Silence is Not Your Friend
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Every so often I’ll have a gal pull me aside and share about her marriage. She’ll talk about the years of relational pain and her confusion over why she can’t “make things better.” Up until that point she has shared this with very few people (if any), prayed, and tried any number of things to “be a better person” so her husband won’t be “upset or disappointed in her.” Usually at this point, she is starting to use the words “emotional abuse”, but it’s hard to own that someone she loves could treat her so badly. Surely there must be some other explanation. Can I help her fix her marriage?
Abuse is about the abuser and doesn’t really have anything to do with the one suffering the abuse. The abuse is an expression of the abuser’s pain, sin, and personal mess.
No matter how hard the victim of abuse tries they cannot “be good enough” or “do well enough” to stop the abuse. The abuser is usually pretty good at the blame game and can rationalize, minimize, or explain away their own behavior. (Please understand, I am not talking about the bumps and hurts that every couple deals with. I’m talking about one spouse systematically harming and diminishing the worth of the other.)
An emotionally destructive marriage is one where one’s personhood, dignity, and freedom of choice is regularly denied, criticized, or crushed. This can be done through words, behaviors, economics, attitudes, and misusing the Scriptures. Leslie Vernick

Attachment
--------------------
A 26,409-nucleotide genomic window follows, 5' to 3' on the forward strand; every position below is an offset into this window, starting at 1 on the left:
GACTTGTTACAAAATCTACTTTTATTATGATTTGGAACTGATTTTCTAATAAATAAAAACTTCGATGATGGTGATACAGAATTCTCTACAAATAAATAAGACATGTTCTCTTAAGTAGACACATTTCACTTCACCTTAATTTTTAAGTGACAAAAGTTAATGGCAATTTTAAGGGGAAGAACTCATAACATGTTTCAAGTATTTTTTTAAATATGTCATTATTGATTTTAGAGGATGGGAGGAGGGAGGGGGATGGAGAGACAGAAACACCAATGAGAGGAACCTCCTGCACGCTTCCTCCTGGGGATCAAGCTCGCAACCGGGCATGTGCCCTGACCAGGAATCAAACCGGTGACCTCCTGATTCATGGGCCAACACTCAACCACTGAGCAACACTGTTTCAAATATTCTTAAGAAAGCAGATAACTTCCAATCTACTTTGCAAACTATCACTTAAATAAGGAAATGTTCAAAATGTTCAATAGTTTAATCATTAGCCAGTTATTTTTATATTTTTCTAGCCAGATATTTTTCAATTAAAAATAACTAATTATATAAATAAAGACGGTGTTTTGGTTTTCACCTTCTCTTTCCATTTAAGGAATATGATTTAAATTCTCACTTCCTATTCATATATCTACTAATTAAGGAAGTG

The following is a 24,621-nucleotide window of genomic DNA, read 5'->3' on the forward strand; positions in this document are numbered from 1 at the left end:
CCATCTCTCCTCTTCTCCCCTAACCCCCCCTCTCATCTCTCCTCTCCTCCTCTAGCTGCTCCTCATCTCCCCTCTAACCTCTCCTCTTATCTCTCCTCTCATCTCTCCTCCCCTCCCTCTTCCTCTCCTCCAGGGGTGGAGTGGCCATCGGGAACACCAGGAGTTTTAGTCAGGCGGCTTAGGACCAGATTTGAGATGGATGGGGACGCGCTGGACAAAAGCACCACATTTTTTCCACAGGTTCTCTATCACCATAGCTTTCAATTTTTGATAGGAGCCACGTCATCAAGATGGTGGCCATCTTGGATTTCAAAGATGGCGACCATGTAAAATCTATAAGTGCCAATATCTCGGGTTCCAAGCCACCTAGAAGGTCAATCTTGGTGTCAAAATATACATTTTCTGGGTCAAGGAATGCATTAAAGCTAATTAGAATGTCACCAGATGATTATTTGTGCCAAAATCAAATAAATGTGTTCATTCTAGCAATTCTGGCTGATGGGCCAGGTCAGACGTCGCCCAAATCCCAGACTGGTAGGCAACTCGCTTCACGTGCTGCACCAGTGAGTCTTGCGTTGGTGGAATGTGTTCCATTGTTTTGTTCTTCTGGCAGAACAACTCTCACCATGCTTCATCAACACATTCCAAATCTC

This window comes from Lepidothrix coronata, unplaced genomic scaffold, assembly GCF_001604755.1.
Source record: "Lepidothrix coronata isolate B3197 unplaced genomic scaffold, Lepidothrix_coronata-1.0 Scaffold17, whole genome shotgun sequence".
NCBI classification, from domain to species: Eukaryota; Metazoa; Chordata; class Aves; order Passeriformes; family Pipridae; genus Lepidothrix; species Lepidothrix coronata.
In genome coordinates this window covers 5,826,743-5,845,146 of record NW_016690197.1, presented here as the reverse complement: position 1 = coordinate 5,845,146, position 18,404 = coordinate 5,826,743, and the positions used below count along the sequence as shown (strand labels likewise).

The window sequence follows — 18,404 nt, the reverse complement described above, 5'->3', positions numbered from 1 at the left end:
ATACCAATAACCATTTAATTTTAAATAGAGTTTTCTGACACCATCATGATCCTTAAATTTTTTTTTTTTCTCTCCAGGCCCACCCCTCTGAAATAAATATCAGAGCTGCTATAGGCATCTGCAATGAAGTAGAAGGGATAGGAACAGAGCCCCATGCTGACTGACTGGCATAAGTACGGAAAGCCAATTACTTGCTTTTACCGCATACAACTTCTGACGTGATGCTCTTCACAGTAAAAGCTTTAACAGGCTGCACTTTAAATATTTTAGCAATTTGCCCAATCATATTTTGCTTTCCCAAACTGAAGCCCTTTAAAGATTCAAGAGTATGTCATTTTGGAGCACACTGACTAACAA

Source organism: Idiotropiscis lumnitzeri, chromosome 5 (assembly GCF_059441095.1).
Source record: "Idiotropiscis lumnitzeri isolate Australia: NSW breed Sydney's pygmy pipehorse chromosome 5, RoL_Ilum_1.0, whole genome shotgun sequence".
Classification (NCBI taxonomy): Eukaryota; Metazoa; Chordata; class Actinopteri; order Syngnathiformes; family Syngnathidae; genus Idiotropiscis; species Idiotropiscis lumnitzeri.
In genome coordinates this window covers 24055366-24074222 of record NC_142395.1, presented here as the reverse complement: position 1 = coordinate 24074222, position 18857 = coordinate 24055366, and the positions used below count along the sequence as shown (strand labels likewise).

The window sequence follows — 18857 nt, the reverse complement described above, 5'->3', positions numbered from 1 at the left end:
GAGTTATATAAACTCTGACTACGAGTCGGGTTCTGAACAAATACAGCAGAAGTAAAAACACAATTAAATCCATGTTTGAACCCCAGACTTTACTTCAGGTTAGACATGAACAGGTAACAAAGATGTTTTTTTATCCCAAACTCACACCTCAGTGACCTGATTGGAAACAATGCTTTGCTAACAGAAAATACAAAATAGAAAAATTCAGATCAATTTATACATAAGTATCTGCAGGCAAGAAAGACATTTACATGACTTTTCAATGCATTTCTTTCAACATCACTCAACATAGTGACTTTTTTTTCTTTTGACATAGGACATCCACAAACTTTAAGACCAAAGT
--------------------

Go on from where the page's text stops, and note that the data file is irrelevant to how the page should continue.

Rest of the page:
If you are often left hurting there is a problem in your marriage. Don’t remain silent.
I’ll say that again. Don’t remain silent. Silence is not your friend.
Sometimes you are just dealing with two broken people in a broken relationship (you still need to speak up and get help), but sometimes it is a situation where you are being emotionally abused by your spouse (and you really, really, really need to speak up and get help). Start with a private talk with the safest person you know. If your spouse has isolated you, call the number below.
If you are not sure about it, I would encourage you to read Leslie Vernick’s book, The Emotionally Destructive Marriage. It puts different destructive behaviors into words that make sense and are understandable. It can help you see the difference between “my sweetie and I have problems and need to get help” and “my husband is crushing me and I need a safe place.”
Again, I don’t want y’all to think I am saying every husband who gets up on the wrong side of the bed is an abuser. I’m saying be honest about the problems in your marriage. Invite your husband to work with you to address them. If he won’t or if you are always to blame, that’s like a hint. Speak up. Get help.
If you are in danger, please seek help immediately.
You need to deal with your marriage from a place of safety.
http://www.ndvh.org hotline: 1-800-799-7233
♥ Prayer Prompt: Ask God to help you and your husband face and deal with your marriage problems, large or small.